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Thursday, Sept. 25, 2008

Coming Together: Sex Toys for Two

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   I am a 26-year-old bisexual female. I just got into a relationship with a woman for the first time. My partner and I have used a vibrator once, and I really enjoyed it. My question to you is: How do I ask her to use it again? When we used it, we used mine, and I asked her if she owned one. She said she did, and now I would like to use hers. I really like her, but I am afraid if I come on too strong, she might think I am weird. I am very experimental and would also like to use a strap-on, but, again, I am afraid to ask her. Please help me.

   Ah, vibrators - a subject near to my heart, since I own a sex toy store. Many visitors to the Tool Shed ask similar questions about introducing toys to their partners.

  It's great that you both already own vibrators. Each of you seem familiar with the pleasures of solo vibe play, and your partner was willing to use a toy together at least once. You could bring up the topic again by saying, "I really enjoyed the time we used a vibrator together. You told me that you have a vibe of your own-I'd love to see you use it and learn more about what gets you excited. Would you be interested in doing that with me?"

  One common concern that people have when asking a partner to use a sex toy is that their partner will feel that he or she is being replaced by a toy, or that his or her sexual techniques are inadequate. To avoid this, make sure that the focus during sex is on you, your partner and the way the toy is making both of you feel, rather than the toy itself. Use toys as one of many different sexual techniques that you two try. If your partner needs a break from toys or wants to introduce them slowly, respect her feelings.

  I also suggest shopping together for toys and buying a special one for you to share together. Many couples come into the Tool Shed to do just that. This approach limits the feeling of "competing" with a toy and ensures that both partners get to pick out something that they enjoy.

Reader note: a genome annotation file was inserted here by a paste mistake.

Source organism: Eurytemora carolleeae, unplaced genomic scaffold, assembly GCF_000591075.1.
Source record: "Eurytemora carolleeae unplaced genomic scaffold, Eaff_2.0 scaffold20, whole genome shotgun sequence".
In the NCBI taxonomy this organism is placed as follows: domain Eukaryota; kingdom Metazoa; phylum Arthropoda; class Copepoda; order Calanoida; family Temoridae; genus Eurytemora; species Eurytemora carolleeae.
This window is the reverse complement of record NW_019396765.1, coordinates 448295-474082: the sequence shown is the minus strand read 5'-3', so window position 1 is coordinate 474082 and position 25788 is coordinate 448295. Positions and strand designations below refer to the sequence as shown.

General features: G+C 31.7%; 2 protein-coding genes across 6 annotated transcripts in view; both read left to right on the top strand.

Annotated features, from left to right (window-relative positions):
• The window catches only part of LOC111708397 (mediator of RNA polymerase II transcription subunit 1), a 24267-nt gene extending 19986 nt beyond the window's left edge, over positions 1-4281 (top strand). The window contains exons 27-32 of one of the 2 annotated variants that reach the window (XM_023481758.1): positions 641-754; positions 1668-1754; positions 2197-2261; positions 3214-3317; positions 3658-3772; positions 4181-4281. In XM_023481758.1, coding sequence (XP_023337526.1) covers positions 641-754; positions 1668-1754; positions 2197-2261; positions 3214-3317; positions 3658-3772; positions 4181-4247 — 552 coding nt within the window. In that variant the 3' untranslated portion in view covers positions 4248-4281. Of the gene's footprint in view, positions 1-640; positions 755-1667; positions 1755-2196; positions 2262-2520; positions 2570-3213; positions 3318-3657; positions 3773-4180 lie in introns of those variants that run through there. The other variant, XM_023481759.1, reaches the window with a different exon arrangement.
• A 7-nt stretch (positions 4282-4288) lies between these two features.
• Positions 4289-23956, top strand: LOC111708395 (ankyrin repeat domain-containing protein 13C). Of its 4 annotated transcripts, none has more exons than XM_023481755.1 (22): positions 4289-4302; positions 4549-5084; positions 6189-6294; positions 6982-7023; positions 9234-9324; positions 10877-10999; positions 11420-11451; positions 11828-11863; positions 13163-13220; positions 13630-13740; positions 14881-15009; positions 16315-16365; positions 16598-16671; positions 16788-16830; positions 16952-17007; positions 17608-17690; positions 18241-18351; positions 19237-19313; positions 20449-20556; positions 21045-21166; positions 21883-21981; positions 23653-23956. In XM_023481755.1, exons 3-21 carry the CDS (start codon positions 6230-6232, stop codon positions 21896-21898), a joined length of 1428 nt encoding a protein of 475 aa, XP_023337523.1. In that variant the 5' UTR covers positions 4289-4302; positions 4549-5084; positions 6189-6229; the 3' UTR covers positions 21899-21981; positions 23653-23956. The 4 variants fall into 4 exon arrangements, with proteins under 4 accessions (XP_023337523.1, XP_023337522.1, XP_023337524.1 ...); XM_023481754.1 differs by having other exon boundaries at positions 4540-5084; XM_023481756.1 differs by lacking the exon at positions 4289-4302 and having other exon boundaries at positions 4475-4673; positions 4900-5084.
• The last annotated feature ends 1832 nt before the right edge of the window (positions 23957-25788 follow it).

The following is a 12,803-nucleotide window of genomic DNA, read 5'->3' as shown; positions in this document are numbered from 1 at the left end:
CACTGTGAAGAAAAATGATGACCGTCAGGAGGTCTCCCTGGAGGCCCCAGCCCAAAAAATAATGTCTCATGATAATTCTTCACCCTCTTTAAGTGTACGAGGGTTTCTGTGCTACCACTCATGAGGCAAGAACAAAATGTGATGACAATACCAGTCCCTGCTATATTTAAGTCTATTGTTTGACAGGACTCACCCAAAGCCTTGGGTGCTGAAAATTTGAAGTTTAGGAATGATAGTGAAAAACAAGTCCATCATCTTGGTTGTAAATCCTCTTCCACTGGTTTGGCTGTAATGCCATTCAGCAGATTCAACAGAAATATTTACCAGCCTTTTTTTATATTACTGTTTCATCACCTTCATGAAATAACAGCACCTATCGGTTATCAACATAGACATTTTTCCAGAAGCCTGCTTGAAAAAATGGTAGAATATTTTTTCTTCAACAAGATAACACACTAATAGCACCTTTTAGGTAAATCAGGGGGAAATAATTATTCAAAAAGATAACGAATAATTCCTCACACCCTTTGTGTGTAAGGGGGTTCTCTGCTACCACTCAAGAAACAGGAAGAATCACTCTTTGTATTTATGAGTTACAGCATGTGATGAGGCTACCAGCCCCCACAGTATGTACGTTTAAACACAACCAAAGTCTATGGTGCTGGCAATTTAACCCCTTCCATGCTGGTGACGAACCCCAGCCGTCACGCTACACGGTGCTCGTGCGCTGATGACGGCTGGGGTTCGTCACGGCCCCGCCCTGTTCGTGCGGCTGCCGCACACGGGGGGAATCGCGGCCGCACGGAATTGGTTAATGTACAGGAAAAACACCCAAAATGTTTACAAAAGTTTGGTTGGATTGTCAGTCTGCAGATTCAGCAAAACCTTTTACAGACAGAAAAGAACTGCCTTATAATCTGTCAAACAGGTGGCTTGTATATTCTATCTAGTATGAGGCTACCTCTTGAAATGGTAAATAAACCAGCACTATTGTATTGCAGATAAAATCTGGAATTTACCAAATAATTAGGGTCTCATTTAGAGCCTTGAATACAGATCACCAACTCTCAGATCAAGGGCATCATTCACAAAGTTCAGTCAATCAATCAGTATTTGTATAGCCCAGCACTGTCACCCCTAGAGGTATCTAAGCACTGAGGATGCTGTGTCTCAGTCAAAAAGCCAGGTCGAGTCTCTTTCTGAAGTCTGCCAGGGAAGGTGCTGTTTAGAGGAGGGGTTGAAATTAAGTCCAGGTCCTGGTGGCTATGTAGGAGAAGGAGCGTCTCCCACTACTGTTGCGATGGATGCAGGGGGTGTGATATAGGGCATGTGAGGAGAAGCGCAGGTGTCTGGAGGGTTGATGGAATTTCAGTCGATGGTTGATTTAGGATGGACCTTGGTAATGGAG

There are even toys that are designed for couples to use. I am a fan of the Cone as a toy for two. Its large surface area and hands-free design allow it to be incorporated into many sex positions with a partner, and both of you can feel the strong vibrations. A great two-person toy that will satisfy your lust for both vibrators and strap-on sex is the Feeldoe, a silicone double dildo that has a removable vibe inside. If you are interested in introducing something completely new, like strap-on sex or dildos, it's wise to shop or explore online together rather than surprise your partner out of the blue.

  Since you say that you're sharing toys, you should know that some sexually transmitted infections can be passed from one person to another this way. This may be especially true for herpes and HPV, the virus linked to genital warts and cervical cancer. Most people who have these STIs don't know they are infected-and while they can be treated, they can't be cured. To avoid unknowingly giving an infection to your partner, use condoms over shared sex toys, and change the condom if the toy is passed from one person to another. Use toys that can be sterilized. I recommend silicone, because it's nonporous and won't harbor bacteria. Silicone can be boiled, washed with soap and warm water, or even thrown in the top rack of your dishwasher. Vibrators like the Galaxy Gee or the Rock Chick are perfect, because they are 100% silicone and have vibes that are removable, allowing you to thoroughly clean the toy in between uses.

  Even if your new girl doesn't take to the idea of incorporating toys into your play, you are not "weird." Some people are more adventurous than others, and it's important for both the less experimental and the more daring members of a relationship to respect each other.

  For more thoughts about using toys with a partner, check out the Adventurous Couple's Guide to Sex Toys and the Ultimate Guide to Strap-On Sex

  Laura Anne Stuart owns the Tool Shed, a sex toy store in Milwaukee's Riverwest neighborhood. She has a master's degree in public health and has worked as a sexuality educator for more than a decade. Send questions to laura@shepex.com. Not all questions received will be answered in the column, and Laura cannot provide personal answers to questions that do not appear here. Questions sent to this address may be reproduced in this column, both in print and online, and may be edited for clarity and content.


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